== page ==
Bugatti – which came first: the horseshoe or the egg?

Horseshoe or egg? Not many questions about the French hyper sports car manufacturer Bugatti have been discussed as often as the origin of the iconic radiator grill shape. Did founder and horse enthusiast Ettore Bugatti find inspiration in a horseshoe or in a different object? Bugatti explains the true origin of one of the most recognisable Bugatti design elements – and it fits right into the Easter holiday.

It is a fact that even as a young man Ettore Bugatti was more than just a horse enthusiast, but also a horse breeder and a collector of carriages. He designed harnesses and possessed astoundingly beautiful horses, some of which were considered the biggest thoroughbreds of his time. Ettore used to ride on horseback on the Bugatti premises in the Alsatian village of Molsheim, at times even welcoming guests on one of his horses. He constructed the factory gates in a way that he could ride through the halls on horseback. In order not to have to get off of his horse, he developed door openers that the horses could push them with their mouth. This required a special closing mechanism as well as big brass lock plates that always had to be thoroughly polished. It is evident that Ettore Bugatti loved his horses – both the ones with four legs as well as those under the bonnet of his luxury cars.

Nonetheless, the shape of the radiator grill does not go back to the horseshoe. Ettore Bugatti had a strong artistic influence. His father Carlo Bugatti designed and built pieces of furniture in oriental style, among other things. Ettore’s brother Rembrandt created animal sculptures like the famous dancing elephant which would later serve as the radiator mascot of the Bugatti Type 41 Royale.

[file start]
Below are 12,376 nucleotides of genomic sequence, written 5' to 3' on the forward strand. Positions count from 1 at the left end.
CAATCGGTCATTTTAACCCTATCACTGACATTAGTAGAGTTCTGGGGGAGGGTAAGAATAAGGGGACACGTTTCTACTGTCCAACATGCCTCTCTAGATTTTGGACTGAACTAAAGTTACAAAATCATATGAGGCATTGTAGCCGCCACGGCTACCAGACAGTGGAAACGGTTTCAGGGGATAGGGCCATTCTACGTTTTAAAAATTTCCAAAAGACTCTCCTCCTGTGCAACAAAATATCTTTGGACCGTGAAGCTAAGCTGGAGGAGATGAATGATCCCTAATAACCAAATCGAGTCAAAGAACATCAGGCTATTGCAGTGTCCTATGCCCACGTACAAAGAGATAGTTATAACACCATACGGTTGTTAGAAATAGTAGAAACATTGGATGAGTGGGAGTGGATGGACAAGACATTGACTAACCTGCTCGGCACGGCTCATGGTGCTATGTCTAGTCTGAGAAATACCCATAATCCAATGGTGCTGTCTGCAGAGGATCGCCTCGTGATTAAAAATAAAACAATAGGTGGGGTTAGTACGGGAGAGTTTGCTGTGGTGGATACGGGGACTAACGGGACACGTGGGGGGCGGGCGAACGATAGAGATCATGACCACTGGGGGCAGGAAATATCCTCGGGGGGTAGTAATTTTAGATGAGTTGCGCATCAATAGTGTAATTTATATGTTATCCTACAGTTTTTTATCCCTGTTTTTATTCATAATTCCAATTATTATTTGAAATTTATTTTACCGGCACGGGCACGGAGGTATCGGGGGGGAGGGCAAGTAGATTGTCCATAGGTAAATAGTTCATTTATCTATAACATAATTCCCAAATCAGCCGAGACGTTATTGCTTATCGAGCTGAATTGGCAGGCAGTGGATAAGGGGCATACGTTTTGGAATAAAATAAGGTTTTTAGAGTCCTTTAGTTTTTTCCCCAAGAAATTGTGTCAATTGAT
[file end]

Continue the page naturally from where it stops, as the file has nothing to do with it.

Carlo Bugatti had a liking for flowing shapes, ellipses, curvatures, circles and other rounded shapes – and for the oval. In his furniture like chairs, tables, but also goblets or interior designs this shape can be found quite often. Carlo considered the oval to be the perfect geometrical shape, superior to all others. His son Ettore, who had always been in active exchange with his father, drew inspiration from his father’s vision and translated some of the ideas into his automobiles. The egg-shaped radiator grill was one of them.

While in the first two years the Bugatti customers could choose between an angular or an oval radiator grill, from 1912 onwards the Type 13 exclusively featured the oval shape. After World War I the type 13 was again modified, with new materials and a changed grill. Free of any edge or angle, for the first time it looked like a flat egg. Ettore Bugatti kept this shape throughout the next years and models, like the Type 22, Type 23, Type 28 and Type 30. It was only in 1924 for the legendary Type 35 in its different variants that Ettore renounced the completely oval radiator grill. Instead he developed a grill with a flat bottom part for aerodynamic reasons and a better positioning on the front axle. This radical change made the former egg look like a horseshoe. However, in the beginning every radiator grill looked differently, e.g. the Type 35 A featured a smaller one than the Type 35 B. Only from 1928 on all variants used the slightly broader grill, which would continue to see modifications over the following years.

At first still rather small, the grill grew broader over time, for two reasons: to cool down the engines with growing performance and to achieve a sportier look. Today, a Bugatti can be identified purely by looking at its radiator grill.

Bugatti, DesignKit Boothby